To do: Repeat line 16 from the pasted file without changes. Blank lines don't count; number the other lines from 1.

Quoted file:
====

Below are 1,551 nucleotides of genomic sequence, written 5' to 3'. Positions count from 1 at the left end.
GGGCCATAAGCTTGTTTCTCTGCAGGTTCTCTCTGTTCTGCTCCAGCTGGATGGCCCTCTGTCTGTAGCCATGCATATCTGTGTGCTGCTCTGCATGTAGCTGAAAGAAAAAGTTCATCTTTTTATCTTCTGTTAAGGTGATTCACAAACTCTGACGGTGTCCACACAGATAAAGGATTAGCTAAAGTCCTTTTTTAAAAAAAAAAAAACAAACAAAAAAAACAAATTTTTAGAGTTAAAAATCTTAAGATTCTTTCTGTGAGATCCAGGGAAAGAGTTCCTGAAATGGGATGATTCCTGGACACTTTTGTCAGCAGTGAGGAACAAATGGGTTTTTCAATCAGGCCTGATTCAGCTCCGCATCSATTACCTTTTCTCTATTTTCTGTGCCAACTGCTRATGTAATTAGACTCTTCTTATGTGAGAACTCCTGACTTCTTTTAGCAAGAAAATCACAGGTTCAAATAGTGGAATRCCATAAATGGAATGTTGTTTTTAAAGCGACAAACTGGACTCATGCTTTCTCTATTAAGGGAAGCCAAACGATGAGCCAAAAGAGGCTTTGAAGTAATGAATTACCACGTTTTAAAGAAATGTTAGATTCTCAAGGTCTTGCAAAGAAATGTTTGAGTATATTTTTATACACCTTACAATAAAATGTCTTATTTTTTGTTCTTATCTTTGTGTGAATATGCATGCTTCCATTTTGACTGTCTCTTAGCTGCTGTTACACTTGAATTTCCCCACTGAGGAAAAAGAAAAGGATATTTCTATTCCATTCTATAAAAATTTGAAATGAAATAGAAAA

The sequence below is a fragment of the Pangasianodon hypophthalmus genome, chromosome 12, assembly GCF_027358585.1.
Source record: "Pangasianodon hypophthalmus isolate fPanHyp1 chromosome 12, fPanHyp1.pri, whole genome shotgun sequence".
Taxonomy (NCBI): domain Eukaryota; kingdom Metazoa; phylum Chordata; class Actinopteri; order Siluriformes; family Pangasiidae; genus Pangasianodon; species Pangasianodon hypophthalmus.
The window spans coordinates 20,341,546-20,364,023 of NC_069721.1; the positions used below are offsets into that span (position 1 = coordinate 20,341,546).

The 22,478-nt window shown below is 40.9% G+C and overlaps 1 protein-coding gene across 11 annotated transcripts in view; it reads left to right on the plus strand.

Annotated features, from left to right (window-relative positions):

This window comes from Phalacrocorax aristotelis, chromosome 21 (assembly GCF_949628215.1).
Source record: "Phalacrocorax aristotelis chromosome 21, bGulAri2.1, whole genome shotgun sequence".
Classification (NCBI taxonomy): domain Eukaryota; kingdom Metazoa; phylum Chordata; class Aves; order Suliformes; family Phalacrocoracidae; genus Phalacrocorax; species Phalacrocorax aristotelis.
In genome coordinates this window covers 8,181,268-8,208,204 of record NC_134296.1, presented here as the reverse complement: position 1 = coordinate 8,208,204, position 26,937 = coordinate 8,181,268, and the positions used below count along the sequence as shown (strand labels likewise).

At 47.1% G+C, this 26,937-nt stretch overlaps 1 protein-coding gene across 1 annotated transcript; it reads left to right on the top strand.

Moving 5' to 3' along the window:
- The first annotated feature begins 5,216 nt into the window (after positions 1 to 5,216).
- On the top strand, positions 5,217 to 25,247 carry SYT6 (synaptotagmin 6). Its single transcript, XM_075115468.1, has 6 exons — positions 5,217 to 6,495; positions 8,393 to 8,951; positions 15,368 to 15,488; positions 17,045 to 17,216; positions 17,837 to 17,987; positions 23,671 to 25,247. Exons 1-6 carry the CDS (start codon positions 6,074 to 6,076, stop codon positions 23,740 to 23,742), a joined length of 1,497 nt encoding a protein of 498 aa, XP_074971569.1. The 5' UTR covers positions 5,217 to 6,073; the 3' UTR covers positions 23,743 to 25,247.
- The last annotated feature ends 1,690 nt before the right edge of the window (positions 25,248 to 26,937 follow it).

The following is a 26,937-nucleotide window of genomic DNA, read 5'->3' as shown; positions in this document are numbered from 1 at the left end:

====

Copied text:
- On the top strand, positions 5,217 to 25,247 carry SYT6 (synaptotagmin 6). Its single transcript, XM_075115468.1, has 6 exons — positions 5,217 to 6,495; positions 8,393 to 8,951; positions 15,368 to 15,488; positions 17,045 to 17,216; positions 17,837 to 17,987; positions 23,671 to 25,247. Exons 1-6 carry the CDS (start codon positions 6,074 to 6,076, stop codon positions 23,740 to 23,742), a joined length of 1,497 nt encoding a protein of 498 aa, XP_074971569.1. The 5' UTR covers positions 5,217 to 6,073; the 3' UTR covers positions 23,743 to 25,247.